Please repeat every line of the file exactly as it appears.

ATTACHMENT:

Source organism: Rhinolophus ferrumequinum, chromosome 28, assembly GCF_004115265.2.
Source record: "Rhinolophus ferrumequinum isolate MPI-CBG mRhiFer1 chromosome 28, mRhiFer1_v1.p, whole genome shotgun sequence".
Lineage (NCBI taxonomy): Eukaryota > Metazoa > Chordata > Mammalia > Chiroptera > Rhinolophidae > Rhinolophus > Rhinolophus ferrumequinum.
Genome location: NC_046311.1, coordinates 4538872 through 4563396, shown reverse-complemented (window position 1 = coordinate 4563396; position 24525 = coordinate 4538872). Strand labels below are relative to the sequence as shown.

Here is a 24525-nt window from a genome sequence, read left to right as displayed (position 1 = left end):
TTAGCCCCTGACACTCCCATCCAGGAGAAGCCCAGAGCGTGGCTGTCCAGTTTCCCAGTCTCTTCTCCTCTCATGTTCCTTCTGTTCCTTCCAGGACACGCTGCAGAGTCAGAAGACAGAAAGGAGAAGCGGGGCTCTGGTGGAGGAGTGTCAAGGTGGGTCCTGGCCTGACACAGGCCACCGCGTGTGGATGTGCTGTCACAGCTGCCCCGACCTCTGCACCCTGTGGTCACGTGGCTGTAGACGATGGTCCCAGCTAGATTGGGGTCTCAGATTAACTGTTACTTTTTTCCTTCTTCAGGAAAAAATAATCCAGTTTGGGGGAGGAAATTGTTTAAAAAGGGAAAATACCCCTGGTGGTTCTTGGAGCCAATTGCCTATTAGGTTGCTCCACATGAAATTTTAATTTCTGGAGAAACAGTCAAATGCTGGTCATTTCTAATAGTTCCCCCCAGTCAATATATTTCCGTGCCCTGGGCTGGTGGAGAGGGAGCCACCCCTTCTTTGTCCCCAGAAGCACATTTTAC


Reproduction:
Source organism: Rhinolophus ferrumequinum, chromosome 28, assembly GCF_004115265.2.
Source record: "Rhinolophus ferrumequinum isolate MPI-CBG mRhiFer1 chromosome 28, mRhiFer1_v1.p, whole genome shotgun sequence".
Lineage (NCBI taxonomy): Eukaryota > Metazoa > Chordata > Mammalia > Chiroptera > Rhinolophidae > Rhinolophus > Rhinolophus ferrumequinum.
Genome location: NC_046311.1, coordinates 4538872 through 4563396, shown reverse-complemented (window position 1 = coordinate 4563396; position 24525 = coordinate 4538872). Strand labels below are relative to the sequence as shown.

Here is a 24525-nt window from a genome sequence, read left to right as displayed (position 1 = left end):
TTAGCCCCTGACACTCCCATCCAGGAGAAGCCCAGAGCGTGGCTGTCCAGTTTCCCAGTCTCTTCTCCTCTCATGTTCCTTCTGTTCCTTCCAGGACACGCTGCAGAGTCAGAAGACAGAAAGGAGAAGCGGGGCTCTGGTGGAGGAGTGTCAAGGTGGGTCCTGGCCTGACACAGGCCACCGCGTGTGGATGTGCTGTCACAGCTGCCCCGACCTCTGCACCCTGTGGTCACGTGGCTGTAGACGATGGTCCCAGCTAGATTGGGGTCTCAGATTAACTGTTACTTTTTTCCTTCTTCAGGAAAAAATAATCCAGTTTGGGGGAGGAAATTGTTTAAAAAGGGAAAATACCCCTGGTGGTTCTTGGAGCCAATTGCCTATTAGGTTGCTCCACATGAAATTTTAATTTCTGGAGAAACAGTCAAATGCTGGTCATTTCTAATAGTTCCCCCCAGTCAATATATTTCCGTGCCCTGGGCTGGTGGAGAGGGAGCCACCCCTTCTTTGTCCCCAGAAGCACATTTTAC